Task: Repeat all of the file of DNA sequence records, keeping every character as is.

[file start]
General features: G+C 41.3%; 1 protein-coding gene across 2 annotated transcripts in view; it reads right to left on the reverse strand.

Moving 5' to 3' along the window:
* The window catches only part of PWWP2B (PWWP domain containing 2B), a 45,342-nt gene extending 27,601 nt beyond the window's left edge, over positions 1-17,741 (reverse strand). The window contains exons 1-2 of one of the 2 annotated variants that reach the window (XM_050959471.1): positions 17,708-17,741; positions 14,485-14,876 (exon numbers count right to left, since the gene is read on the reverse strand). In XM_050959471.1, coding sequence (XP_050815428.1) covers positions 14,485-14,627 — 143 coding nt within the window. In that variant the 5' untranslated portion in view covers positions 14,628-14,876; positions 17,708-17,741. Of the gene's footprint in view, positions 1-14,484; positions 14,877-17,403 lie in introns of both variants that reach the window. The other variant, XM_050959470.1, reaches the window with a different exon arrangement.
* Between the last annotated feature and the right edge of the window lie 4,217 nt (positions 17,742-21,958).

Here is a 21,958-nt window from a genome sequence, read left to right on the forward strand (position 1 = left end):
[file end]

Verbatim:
General features: G+C 41.3%; 1 protein-coding gene across 2 annotated transcripts in view; it reads right to left on the reverse strand.

Moving 5' to 3' along the window:
* The window catches only part of PWWP2B (PWWP domain containing 2B), a 45,342-nt gene extending 27,601 nt beyond the window's left edge, over positions 1-17,741 (reverse strand). The window contains exons 1-2 of one of the 2 annotated variants that reach the window (XM_050959471.1): positions 17,708-17,741; positions 14,485-14,876 (exon numbers count right to left, since the gene is read on the reverse strand). In XM_050959471.1, coding sequence (XP_050815428.1) covers positions 14,485-14,627 — 143 coding nt within the window. In that variant the 5' untranslated portion in view covers positions 14,628-14,876; positions 17,708-17,741. Of the gene's footprint in view, positions 1-14,484; positions 14,877-17,403 lie in introns of both variants that reach the window. The other variant, XM_050959470.1, reaches the window with a different exon arrangement.
* Between the last annotated feature and the right edge of the window lie 4,217 nt (positions 17,742-21,958).

Here is a 21,958-nt window from a genome sequence, read left to right on the forward strand (position 1 = left end):